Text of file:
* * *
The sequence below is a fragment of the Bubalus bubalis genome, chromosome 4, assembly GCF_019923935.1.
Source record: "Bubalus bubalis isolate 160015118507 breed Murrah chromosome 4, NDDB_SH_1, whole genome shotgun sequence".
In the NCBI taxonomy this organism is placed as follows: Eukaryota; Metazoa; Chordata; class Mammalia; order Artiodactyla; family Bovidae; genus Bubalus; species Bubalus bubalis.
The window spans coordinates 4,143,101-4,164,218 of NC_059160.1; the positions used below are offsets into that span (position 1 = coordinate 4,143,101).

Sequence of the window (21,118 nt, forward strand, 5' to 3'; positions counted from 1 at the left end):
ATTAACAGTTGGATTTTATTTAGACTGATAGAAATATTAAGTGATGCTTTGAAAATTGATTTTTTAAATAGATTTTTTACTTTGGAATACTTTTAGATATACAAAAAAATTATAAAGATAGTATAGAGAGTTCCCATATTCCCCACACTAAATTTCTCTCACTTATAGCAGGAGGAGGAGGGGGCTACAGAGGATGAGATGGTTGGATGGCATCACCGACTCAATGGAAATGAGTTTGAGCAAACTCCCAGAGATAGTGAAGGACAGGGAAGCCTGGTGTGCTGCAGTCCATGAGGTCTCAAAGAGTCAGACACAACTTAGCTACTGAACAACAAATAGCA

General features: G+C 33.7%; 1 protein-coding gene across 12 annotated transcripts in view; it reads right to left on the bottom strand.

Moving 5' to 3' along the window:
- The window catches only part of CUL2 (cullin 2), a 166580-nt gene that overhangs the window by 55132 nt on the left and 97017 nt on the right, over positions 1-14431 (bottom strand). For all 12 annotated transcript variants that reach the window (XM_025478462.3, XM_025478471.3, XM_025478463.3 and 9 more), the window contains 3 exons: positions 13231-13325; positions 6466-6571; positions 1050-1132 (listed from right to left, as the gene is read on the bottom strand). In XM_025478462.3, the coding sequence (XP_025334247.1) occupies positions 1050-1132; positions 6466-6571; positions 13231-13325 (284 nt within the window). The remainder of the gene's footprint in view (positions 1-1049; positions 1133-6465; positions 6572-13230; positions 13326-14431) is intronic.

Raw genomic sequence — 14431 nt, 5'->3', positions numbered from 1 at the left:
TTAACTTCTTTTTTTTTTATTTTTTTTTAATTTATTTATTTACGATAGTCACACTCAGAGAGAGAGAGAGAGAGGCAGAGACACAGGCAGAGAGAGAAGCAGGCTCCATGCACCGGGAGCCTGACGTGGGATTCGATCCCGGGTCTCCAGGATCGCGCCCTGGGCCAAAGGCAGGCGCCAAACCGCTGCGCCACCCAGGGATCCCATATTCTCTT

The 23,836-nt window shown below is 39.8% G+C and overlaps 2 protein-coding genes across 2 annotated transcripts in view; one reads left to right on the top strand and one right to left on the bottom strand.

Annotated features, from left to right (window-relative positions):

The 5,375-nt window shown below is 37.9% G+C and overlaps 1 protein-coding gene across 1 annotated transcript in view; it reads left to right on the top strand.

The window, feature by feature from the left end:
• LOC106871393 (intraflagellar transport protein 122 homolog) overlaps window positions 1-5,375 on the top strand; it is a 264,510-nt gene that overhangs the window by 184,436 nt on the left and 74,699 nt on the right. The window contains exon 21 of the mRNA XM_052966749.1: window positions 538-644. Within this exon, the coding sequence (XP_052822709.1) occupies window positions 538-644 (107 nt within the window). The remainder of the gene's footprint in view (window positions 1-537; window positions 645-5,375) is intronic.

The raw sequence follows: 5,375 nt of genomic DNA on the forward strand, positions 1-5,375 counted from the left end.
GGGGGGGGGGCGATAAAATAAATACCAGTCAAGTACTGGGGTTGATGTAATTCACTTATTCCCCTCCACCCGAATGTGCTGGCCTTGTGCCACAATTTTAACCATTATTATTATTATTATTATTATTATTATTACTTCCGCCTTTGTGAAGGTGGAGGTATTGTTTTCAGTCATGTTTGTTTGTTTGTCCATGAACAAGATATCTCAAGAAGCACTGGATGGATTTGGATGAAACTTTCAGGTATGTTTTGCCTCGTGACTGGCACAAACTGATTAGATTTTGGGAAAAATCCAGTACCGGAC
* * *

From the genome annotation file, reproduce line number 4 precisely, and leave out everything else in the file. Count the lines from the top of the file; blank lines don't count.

The window spans coordinates 4,143,101-4,164,218 of NC_059160.1; the positions used below are offsets into that span (position 1 = coordinate 4,143,101).